- You may hide your true self from your partner because you cannot face them knowing who you really are. You may put your partner’s needs before your own because you believe, deep down, that they are more important than you. You may also stay in a relationship with someone who abuses you.
- Being criticised can feel like a personal attack on your very being – and therefore the effects can be devastating. You may replay the criticism over and over.
- We may feel so bad about ourselves that we stay away from intimate relationships altogether because we (unconsciously) don’t want people to know who we are. We may also believe we are unworthy of love. At the same time however, we will hide this reality from ourselves, believing that we are independent with no need for relationships.
- We may have difficulty making and maintaining friendships which can lead to isolation and loneliness. Our (conscious) beliefs such as nobody really understands me becomes a self-fulfilling vicious cycle as we put up walls to keep others out which leads to even more self-sabotage and isolation.
- Your job is affected as you may not dare to dream about the job you would love to do (I’m not very ambitious or I’m too stupid) and instead stay in jobs you hate or which bore you. Doing this reinforces your low self-esteem even further.
What Causes Low Self-Esteem
We learn ideas about ourselves through our earliest relationships with the people around us, our parents. Whilst reading the points below, bear in mind that we’re all doing the best we can with the tools we have at the time. Your parents may not have had the skills or the self-esteem themselves to be able to give you what you needed.
We need to be consistently valued as a child and if this is not the case the child may learn that there is something wrong with them or they are not worthy.
All children make mistakes and no-one is perfect. If a child’s natural imperfection is not accepted and they are overly-criticised or punished, it could lead to problems. Children need to learn that they can mess up and still be loved by mum and dad. If a child starts to tell small lies, for example, the parents should see this as a behaviour which many children engage in. They will teach the child that this is not acceptable but that this is only a behaviour, not some inherent error of their character. They will also continue to love them and to show that they love them so they learn that they can make mistakes but they remain worthy and valued.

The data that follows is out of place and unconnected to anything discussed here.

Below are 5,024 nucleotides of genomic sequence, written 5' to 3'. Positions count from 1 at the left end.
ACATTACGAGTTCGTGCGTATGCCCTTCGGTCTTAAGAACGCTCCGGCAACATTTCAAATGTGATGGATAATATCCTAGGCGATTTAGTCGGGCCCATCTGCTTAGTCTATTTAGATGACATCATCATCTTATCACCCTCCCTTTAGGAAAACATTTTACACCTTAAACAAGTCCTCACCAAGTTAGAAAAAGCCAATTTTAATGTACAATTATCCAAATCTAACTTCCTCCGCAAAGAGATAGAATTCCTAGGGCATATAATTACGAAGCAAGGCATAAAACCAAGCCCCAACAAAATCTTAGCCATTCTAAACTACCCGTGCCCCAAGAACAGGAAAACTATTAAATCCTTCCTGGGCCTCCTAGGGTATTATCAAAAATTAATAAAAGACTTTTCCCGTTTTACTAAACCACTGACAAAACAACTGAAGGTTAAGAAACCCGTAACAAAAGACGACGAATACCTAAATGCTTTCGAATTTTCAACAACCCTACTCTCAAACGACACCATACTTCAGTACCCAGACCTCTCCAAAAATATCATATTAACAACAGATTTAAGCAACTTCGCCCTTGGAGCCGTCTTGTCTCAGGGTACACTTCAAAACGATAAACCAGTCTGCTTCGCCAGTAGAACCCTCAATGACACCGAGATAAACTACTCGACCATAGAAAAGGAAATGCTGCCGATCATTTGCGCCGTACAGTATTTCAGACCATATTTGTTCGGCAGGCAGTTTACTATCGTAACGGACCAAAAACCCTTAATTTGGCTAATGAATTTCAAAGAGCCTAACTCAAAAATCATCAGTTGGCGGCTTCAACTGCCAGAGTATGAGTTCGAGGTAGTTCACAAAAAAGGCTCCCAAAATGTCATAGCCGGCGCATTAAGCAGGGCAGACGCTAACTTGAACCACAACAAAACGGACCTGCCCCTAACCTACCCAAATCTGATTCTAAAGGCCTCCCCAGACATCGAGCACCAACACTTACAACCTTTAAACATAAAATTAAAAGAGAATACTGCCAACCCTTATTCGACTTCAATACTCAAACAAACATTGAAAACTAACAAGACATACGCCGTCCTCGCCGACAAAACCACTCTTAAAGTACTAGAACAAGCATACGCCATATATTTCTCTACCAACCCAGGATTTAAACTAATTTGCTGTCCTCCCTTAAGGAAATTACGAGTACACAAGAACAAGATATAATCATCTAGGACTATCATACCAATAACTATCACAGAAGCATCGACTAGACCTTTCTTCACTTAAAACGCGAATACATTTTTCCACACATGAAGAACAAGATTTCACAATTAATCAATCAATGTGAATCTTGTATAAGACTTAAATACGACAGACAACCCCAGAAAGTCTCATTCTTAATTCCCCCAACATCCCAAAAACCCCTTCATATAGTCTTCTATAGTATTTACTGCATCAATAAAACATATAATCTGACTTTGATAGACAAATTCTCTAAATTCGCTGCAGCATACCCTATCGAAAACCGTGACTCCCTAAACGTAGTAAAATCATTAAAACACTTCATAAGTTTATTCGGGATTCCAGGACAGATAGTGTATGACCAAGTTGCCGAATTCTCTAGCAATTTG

On the other hand, if parents are overly-critical and punitive, the child will absorb the message that they themselves are the problem – not the behaviour. Some parents may also withdraw love or attention at a time like this, which may also reinforce the idea in the child’s mind that there must be something ‘wrong’ with them. Remember we are dealing with a child’s mind here. Being punished or heavily criticised for doing something which is entirely normal for a young person may lead to feelings of shame and it is shame in particular, which can cause low self-esteem.
What Can I do if I have Low Self-Esteem?
Get some therapy. This is because few people can change this alone as we are often unaware of the full extent of our limiting belief and our ideas about ourselves can be quite warped. They have become normalised as well, so you often need someone trained to help you notice and unpick them. I don’t believe that people have to have therapy for years however, because you can get to the root of your limiting beliefs quite quickly and also re-frame them.
Cognitive Hypnotherapy can do both, by working with the unconscious to identify where the lack of self-esteem stems from (this will be different for every client) and then using some powerful techniques to change your beliefs. You will start to experience small changes to begin with, these will lead onto bigger ones as your whole world starts to look, feel and sound different. You will also learn how to start parenting yourself – basically doing the job your parents were unable to do for you. Once you have these skills – and believe me, these are attainable for anyone – you will be able to do this yourself, without the help of a therapist. And that, my friend, is where the possibilities spread out before you as you start to experience life as a person who actually values themselves.
This article was first published in Hypnotherapy Directory on 14/03/23 and can be found here: https://www.hypnotherapy-directory.org.uk/